Tuesday, February 19, 2019

State Capitols – Richmond, Virginia

Virginia Capitol in Richmond (30 June 2008)

Constructed:  1785-1789
Architect:  Thomas Jefferson
State Admitted to Union: June 25, 1788 (10th)
State Population (2010): 8,001,024 (12th)

Virginia has been in the news lately, what with the governor and other high-ranking officials having admitted to being insensitive fools. It’s time to visit their beautiful capitol…before the stink in Richmond damages it further. We return to the STATE CAPITOL ODYSSEY.

It is the Commonwealth of Virginia, one of four U.S. states so designated, the others being Kentucky, Massachusetts and Pennsylvania. The term is a traditional English reference to a governing body dedicated to the common good.

Senate Chamber, Virginia Capitol, Richmond (30 June 2008)

The colony began in Jamestown as the first permanent English settlement in the New World. As the colony grew and government was established, Jamestown became the capitol. The first colonial legislature, the House of Burgesses, began meeting there in 1619. When England’s rebellious period included a twelve-year stretch before 1640 without a functioning Parliament, Virginia’s House of Delegates became the oldest continuous English-speaking legislative body in the world. How’s that for trivial excess?

In 1699, the capitol was moved to Williamsburg and remained there until Governor Thomas Jefferson suggested a more central location for the new state’s government. Richmond has been the capital since 1780.

House of Delegates Chamber, Virginia Capitol, Richmond (30 June 2008)

Before he became the third president, Thomas Jefferson was our Minister to France. The man did everything. In his free time, he designed the capitol building for the new state. It was modeled after a favorite Roman temple he had seen, the Maison Carrée in Nȋmes. As our nation’s state houses go, only the Maryland capitol in Annapolis is older.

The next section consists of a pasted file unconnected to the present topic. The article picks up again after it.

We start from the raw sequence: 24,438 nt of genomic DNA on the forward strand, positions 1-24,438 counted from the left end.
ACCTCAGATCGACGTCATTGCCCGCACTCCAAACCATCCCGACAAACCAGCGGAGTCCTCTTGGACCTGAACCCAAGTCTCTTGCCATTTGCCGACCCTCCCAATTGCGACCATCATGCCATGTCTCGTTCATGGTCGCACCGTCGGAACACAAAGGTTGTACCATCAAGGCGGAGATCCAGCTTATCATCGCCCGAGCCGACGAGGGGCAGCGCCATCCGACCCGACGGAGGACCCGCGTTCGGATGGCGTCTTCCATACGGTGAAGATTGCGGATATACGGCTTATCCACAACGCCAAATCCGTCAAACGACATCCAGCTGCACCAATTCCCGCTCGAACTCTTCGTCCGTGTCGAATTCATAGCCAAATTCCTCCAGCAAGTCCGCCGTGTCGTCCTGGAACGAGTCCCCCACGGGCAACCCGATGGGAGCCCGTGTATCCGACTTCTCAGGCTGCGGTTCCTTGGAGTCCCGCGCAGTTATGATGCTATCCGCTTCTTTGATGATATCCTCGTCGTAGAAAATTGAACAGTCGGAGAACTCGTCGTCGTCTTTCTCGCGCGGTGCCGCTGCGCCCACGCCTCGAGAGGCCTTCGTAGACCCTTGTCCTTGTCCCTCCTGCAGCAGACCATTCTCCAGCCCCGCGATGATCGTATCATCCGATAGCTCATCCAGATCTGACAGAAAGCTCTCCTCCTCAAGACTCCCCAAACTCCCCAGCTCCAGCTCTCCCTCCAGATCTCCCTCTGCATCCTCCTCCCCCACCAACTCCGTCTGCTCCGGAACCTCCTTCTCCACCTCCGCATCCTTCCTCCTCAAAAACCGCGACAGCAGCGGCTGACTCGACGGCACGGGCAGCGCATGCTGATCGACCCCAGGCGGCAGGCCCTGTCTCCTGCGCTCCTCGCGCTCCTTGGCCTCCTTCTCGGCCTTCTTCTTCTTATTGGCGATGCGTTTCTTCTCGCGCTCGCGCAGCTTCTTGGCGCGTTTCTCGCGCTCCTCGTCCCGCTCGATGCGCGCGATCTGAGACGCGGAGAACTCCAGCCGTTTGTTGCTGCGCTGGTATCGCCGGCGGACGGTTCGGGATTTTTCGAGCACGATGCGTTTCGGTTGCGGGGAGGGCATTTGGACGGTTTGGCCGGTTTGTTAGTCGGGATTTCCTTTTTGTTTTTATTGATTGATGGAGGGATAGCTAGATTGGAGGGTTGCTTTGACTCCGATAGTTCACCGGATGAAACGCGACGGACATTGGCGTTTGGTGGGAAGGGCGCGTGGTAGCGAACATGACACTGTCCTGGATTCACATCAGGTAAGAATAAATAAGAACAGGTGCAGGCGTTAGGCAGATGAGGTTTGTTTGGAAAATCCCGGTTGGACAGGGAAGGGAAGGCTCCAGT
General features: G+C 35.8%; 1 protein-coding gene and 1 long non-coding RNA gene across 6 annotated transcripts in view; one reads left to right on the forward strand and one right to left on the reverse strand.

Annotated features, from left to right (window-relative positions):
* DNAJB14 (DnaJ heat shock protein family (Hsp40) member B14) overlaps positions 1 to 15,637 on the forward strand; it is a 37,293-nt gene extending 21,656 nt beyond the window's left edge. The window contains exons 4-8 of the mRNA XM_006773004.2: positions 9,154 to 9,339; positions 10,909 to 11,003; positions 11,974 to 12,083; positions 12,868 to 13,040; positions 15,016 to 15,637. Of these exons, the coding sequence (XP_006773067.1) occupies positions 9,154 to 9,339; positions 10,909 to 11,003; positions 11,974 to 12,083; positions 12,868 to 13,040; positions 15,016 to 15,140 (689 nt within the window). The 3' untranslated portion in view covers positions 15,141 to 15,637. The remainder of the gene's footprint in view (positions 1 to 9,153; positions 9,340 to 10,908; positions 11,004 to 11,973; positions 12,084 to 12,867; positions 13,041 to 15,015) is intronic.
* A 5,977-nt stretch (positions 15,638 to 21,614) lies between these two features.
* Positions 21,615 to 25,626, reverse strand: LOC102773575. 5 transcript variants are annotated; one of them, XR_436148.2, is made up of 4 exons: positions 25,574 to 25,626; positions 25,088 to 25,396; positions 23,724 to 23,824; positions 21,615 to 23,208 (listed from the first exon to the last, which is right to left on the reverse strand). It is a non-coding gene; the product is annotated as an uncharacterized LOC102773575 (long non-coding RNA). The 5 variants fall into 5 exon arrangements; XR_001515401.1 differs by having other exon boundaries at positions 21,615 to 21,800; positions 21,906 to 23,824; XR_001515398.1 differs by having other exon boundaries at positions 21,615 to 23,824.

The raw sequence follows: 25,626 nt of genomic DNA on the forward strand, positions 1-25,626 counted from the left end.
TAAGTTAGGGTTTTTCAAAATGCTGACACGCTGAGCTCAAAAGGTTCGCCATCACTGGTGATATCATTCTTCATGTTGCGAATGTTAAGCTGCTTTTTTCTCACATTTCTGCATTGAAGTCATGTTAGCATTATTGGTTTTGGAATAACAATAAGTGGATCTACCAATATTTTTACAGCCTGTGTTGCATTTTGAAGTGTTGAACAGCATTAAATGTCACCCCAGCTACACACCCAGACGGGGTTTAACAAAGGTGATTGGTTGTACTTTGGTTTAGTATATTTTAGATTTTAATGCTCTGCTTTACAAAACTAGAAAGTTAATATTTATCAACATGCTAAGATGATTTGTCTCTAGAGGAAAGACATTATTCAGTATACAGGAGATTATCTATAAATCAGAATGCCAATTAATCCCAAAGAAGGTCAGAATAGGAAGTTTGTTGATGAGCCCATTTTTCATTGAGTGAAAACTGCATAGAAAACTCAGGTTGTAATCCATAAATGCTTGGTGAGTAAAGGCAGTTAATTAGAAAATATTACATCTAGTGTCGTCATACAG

I was on the home stretch of the road trip that ended the DEAD PRESIDENTS QUEST having driven to Kansas and then Texas to pay my respects to Dwight Eisenhower and Lyndon Johnson, respectively. All the stops along the way became the start of my state house chase…a great loop through the American Midwest and South that captured eleven special, historic, public buildings. Richmond was the last stop on the journey.

The photo at the top shows the east and west wings that were opened in 1906 to hold the House of Delegates and Senate. From 2004 to 2007, the historic Capitol was restored, renovated and expanded…so I arrived right after that to a rather pristine appearance.

Rotunda and Washington Statue,
Virginia Capitol (30 June 2008)

Jefferson did not want to add a dome to his classic Roman exterior design but one is visible from the inside. Under the dome is a life-size statue considered the finest representation of George Washington ever made. French sculptor Jean-Antoine Houdon visited the general in 1785. He took many measurements, made a life mask and went home to add that face to a block of fine Carrara marble. It has been in this spot since 1796. Virginia’s favorite Son is surrounded by busts of the other seven presidents born in the state – Jefferson, Madison, Monroe, William Henry Harrison, Tyler, Taylor and Wilson.

Old House of Delegates Hall,
Virginia Capitol, Richmond (30 June 2008)

During the Civil War, the House of Delegates chamber served a second purpose as the legislature of the Confederate States of America. It is now a museum with busts of the many famous Sons of Virginia. A full-size statue of Robert E. Lee stands where he stood on April 23, 1861 when he accepted command of the Army of Virginia.

The desks and chairs (also designed by Jefferson) are copies since most of the originals were destroyed in 1870 when an overcrowded courtroom on the floor above crashed through to the chamber, killing 62 people and injuring 251 more.

Virginia Executive Mansion (30 June 2008)

Occupied by First Families since 1813, it is the oldest
governor’s residence still used for this purpose

Washington Monument, Virginia Capitol,
Richmond (30 June 2008)

Begun in 1850 as a tribute to George Washington and other Virginians who contributed to the revolution and our independence, the monument was completed in 1858. The design included a tomb for our first president, but his family honored Washington’s desire to be buried at the family home in Mt. Vernon.


At 6:07 AM, Blogger Heather said...

Indeed you should be proud!

Enjoyed the shots of the Cathedral and perhaps you will get some of the restored Cathedral.



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